Last week we went on a field trip to the Royal Saskatchewan Museum, this was a very informative experience for me. Although we did not take any students with us. I came up with a “uh ah” moment when going through. This moment came as everyone was racing to fill out the worksheet that the museum provides. Students are like adults we RACE to fill out worksheets when the worksheet is like a scavenger hunt. Nothing is learned because you are looking for the answer to the questions and not taking the time to look at every artifact. I think that worksheets make the museum experience fun but that is not why we go to these places for field trips. We go to learn… Right?
I read a few articles on taking your students out on field trips. I do agree with Jay P. Greene, Brian Kisida and Daniel H. Bowen authors of The educational value of field trips: taking students to an art museum improves critical thinking skills, and more on the fact that museums have seen a decline in school trips. I feel that I was disappointed with my experience at Royal Saskatchewan museum, the last few times that I have went with my students as an educational assistant. The exhibits are out dated and not much details are provided with the artifacts. However, this being said I would take my students there as a teacher but with one key change I would make up my own worksheet that lead to inquiry project after the museum visit.
I have also read the article called Transforming a Field Trip Into an Expedition Supporting Active Research and Science Content Through a Museum Visit by Rebecca Morris. She states that she found the same thing happened with students that I have mentioned earlier. Since students are not in their usual routines during the field trip experience, many of them do not retain much information. However Rebecca has also come up in an great strategy for taking student on field trips. Make it an expedition instead (Oh here is the learning). Having students research at a museum is like an inquiry project outside of the classroom. Perfect! Students lead their own learning while looking into artifacts that they find interesting. This is such an amazing concept.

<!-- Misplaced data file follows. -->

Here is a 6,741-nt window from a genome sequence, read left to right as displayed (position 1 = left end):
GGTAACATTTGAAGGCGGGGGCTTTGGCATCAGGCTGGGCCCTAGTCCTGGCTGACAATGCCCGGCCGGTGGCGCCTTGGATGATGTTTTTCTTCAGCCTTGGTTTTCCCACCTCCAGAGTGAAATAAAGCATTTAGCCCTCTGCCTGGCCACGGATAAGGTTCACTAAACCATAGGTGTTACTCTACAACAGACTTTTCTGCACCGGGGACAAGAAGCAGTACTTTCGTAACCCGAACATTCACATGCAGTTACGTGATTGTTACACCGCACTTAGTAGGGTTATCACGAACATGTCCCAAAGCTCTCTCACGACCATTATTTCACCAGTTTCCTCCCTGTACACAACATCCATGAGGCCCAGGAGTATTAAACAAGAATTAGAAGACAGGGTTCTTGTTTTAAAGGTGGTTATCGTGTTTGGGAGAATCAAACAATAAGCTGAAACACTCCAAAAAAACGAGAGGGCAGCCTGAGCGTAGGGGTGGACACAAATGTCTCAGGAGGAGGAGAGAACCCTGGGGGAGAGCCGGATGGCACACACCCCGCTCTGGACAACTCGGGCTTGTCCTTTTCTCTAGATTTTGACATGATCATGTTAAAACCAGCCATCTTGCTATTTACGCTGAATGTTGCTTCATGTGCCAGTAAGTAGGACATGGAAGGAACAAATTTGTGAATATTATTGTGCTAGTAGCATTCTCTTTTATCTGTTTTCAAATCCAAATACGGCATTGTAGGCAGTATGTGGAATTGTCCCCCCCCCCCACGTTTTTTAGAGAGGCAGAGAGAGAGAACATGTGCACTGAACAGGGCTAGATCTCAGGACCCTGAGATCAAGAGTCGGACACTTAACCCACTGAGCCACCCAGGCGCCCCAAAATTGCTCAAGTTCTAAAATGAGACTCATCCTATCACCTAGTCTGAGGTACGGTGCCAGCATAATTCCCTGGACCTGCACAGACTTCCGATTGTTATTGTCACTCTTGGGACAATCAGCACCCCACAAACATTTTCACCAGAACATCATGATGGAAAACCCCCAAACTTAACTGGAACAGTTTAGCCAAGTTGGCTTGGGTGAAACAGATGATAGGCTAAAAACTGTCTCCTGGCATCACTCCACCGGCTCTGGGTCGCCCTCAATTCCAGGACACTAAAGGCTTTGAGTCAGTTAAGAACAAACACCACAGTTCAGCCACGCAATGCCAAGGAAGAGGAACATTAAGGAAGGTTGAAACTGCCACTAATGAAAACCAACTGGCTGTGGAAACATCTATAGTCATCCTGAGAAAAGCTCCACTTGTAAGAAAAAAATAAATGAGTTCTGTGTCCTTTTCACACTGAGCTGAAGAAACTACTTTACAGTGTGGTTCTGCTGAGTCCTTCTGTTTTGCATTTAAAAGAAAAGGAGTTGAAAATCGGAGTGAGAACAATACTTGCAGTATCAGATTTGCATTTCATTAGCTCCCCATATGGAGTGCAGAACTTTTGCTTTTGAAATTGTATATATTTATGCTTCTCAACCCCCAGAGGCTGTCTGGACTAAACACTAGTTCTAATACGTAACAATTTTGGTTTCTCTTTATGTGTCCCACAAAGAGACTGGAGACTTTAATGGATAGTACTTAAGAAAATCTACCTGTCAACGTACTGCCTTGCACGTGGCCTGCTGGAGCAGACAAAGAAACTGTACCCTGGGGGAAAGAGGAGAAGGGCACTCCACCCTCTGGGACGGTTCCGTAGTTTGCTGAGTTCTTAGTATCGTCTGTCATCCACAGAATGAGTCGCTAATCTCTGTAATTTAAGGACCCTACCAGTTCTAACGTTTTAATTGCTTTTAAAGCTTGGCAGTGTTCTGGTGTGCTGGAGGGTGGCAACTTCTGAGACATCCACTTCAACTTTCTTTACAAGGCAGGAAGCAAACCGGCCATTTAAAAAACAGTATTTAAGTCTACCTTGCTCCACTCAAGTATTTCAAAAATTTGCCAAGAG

Well lets see if this will work going to the Royal Saskatchewan Museum (Note I’m using this museum since I was just there). To start we as a class would have a discussion on what being a critical thinker looks like. Thats way they know that there maybe biases in the museum and that it is ok to question these the bias. Next, I think I would make up a choice board so that the students know that there are some expectations on what they are to be doing. Now this is were the inquiry happens, instead of having the students race around the museum looking for answers to a worksheet, they have to find a topic that interests them. They have to seek out everything that the museum has to offer on the topic and fill out a worksheet that has open questions. This would lead to a research assignment when we got back to class. This assignment could be researching the different views of the topic or how the views of one source can be different then the views of another. My students will then make a social action plan that can better education themselves and the others in their class.
I would love to do this with a class now. It would be interesting to know what they take out of learning to be critical thinkers. This experience for me was definitely eye opening. My students may not like the fact that they will have to learn something when we go on field trips.